No more calling Strasburg's 91 mph pitch a 'changeup'. It's disheartening to like 98% of the rest of us for whom 91 is a 'fastball'.—@BMcCarthy32

Everyone likes looking at radar guns.


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Bryce Harper has already impressed with his play, but on Sunday, he made a similarly strong statement about his much-maligned makeup.

We thought we knew Bryce Harper pretty well even before he arrived in the big leagues. We saw him on the cover of Sports Illustrated when he was 16. We watched him dominate against older amateur competition, get drafted first overall, and hold his own against professional players several years his senior. Presented with Harper’s on-field exploits and the testimony of talent evaluators, we never questioned his skills, except to wonder whether he was merely great or the most promising prospect ever.

Our only serious questions concerned his makeup, and Baseball Prospectus was the source of some of the most concerning quotes. Two years ago, Kevin Goldstein wrote, “It’s impossible to find any talent evaluator who isn’t blown away by Harper’s ability on the field, but it’s equally difficult to find one who doesn’t genuinely dislike the kid.” Kevin repeated a scout’s assessment that Harper had “top-of-the-scale arrogance, a disturbingly large sense of entitlement, and on-field behavior that includes taunting opponents.” He quoted one front-office official who said, “He’s just a bad, bad guy. He’s basically the anti-Joe Mauer.”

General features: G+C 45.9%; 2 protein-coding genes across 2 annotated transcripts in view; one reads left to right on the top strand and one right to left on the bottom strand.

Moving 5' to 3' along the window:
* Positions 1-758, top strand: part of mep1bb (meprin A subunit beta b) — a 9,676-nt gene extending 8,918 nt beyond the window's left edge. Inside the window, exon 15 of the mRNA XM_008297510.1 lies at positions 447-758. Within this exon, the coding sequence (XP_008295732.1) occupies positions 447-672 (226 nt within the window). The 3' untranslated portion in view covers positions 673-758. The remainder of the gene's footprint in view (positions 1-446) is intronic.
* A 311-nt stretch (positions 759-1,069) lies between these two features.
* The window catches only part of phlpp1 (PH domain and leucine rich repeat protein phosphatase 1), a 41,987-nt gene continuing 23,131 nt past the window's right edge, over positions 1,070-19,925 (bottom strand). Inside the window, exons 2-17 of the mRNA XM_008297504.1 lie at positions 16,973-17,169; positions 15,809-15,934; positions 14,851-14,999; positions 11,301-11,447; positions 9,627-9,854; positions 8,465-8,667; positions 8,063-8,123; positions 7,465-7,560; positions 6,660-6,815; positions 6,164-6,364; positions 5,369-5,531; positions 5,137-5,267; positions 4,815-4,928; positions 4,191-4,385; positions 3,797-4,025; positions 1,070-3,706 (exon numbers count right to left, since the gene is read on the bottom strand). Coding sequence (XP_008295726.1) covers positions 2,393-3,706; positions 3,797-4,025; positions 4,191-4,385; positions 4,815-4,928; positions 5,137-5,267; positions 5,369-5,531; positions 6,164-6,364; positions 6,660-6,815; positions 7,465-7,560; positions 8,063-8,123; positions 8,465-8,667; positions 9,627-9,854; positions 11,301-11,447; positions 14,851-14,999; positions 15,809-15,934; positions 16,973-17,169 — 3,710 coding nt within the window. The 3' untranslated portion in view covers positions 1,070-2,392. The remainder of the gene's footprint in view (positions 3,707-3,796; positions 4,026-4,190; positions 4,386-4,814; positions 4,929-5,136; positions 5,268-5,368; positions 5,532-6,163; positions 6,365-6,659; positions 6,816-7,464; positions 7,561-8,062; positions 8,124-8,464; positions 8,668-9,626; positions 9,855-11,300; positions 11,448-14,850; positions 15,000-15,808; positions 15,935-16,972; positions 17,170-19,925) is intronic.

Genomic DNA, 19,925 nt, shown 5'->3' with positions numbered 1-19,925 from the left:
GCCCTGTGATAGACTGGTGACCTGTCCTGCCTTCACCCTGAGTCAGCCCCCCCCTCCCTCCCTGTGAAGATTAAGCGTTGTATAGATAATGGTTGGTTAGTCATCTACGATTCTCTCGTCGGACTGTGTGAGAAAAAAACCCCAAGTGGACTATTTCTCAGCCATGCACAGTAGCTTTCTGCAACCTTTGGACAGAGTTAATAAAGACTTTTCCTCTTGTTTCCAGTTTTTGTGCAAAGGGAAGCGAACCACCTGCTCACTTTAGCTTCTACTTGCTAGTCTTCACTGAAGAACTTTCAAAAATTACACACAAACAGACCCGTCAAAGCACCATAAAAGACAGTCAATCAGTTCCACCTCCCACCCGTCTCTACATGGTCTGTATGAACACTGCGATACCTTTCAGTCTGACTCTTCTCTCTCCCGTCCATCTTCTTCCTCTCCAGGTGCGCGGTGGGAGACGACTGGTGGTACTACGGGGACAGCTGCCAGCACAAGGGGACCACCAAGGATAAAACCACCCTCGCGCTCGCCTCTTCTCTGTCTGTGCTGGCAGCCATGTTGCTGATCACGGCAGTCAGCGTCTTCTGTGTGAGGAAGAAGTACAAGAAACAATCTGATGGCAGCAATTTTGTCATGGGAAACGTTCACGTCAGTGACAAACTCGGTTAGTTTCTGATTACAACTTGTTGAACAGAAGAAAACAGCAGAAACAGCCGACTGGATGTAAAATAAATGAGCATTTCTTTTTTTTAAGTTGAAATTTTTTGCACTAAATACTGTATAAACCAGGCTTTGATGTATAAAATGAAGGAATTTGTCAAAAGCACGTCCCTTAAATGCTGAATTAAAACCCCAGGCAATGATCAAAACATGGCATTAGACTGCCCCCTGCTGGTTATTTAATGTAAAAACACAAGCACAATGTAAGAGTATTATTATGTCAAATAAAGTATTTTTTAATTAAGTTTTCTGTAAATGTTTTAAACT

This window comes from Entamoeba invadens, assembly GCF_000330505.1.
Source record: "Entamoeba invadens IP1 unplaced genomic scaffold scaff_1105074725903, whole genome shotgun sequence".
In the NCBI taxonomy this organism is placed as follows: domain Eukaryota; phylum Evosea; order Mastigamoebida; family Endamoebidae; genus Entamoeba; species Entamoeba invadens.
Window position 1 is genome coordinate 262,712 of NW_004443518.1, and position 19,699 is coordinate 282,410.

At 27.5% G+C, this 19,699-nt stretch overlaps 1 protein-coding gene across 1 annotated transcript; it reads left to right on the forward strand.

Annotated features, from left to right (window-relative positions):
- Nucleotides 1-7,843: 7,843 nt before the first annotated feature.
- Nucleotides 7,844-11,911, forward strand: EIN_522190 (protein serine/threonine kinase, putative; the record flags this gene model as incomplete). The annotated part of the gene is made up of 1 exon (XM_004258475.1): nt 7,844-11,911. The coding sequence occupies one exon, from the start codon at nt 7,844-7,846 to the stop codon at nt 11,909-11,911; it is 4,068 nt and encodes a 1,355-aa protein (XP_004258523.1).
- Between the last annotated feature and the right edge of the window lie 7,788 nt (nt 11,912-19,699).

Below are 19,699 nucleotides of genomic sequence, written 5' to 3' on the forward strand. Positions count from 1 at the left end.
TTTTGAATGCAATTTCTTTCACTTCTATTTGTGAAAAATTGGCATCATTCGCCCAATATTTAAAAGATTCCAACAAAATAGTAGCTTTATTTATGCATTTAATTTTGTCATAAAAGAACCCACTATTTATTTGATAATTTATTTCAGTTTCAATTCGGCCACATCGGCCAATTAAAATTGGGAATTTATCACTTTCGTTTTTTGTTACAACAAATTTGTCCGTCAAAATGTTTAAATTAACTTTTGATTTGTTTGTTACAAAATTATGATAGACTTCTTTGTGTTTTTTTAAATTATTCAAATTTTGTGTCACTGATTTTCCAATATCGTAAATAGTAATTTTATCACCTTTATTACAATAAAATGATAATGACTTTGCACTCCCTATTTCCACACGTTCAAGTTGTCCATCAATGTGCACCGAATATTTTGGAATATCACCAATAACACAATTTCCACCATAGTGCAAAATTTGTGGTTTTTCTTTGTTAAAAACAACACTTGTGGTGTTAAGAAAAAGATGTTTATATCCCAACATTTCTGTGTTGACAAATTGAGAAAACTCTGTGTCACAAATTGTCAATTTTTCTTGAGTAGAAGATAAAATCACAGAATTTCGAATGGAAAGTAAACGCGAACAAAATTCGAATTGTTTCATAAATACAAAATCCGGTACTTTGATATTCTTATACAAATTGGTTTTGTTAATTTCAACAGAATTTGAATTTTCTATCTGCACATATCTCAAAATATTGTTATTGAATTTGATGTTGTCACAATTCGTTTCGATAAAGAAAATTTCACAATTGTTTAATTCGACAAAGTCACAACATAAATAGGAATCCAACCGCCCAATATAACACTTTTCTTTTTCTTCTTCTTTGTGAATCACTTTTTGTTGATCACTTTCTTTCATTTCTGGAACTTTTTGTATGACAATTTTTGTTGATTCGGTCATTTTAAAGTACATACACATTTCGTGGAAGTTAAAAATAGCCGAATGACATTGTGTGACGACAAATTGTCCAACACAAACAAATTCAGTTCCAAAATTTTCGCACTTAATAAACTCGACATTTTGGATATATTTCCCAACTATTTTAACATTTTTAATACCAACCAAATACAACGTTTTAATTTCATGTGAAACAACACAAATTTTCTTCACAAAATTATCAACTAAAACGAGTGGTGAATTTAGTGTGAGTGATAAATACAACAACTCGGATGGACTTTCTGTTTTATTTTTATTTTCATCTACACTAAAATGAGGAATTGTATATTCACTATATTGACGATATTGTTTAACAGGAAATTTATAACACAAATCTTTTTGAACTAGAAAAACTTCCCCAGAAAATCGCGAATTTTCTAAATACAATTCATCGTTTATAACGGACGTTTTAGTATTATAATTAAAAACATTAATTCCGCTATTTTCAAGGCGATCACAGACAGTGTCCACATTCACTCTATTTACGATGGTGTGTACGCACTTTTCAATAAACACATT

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June 29, 2011 9:00 am

Divide and Conquer, NL East: National Fever

4

Michael Jong

The Nationals have garnered headlines for their managerial situation lately, but the team deserves consideration as well.

Last week, we discussed the intriguing downfall of the Florida Marlins, but an equally intriguing upswing occurring this season is the rise of the Washington Nationals. Thanks to a stretch of 12 wins in 14 games and a 17-7 June record, they ascended from being declared playoff-dead a few weeks ago to a third-place standing in the National League East. The Nationals have not necessarily beaten the best competition during this time period; their recent hot streak has come at the expense of three of the worst teams in baseball in the San Diego Padres, Baltimore Orioles, and Seattle Mariners. Still, the story of a team that has occupied the cellar of the NL East in all but one season since its relocation succeeding at reaching a standard of decency not seen from the franchise since 2005 has had some odd twists and turns along the way.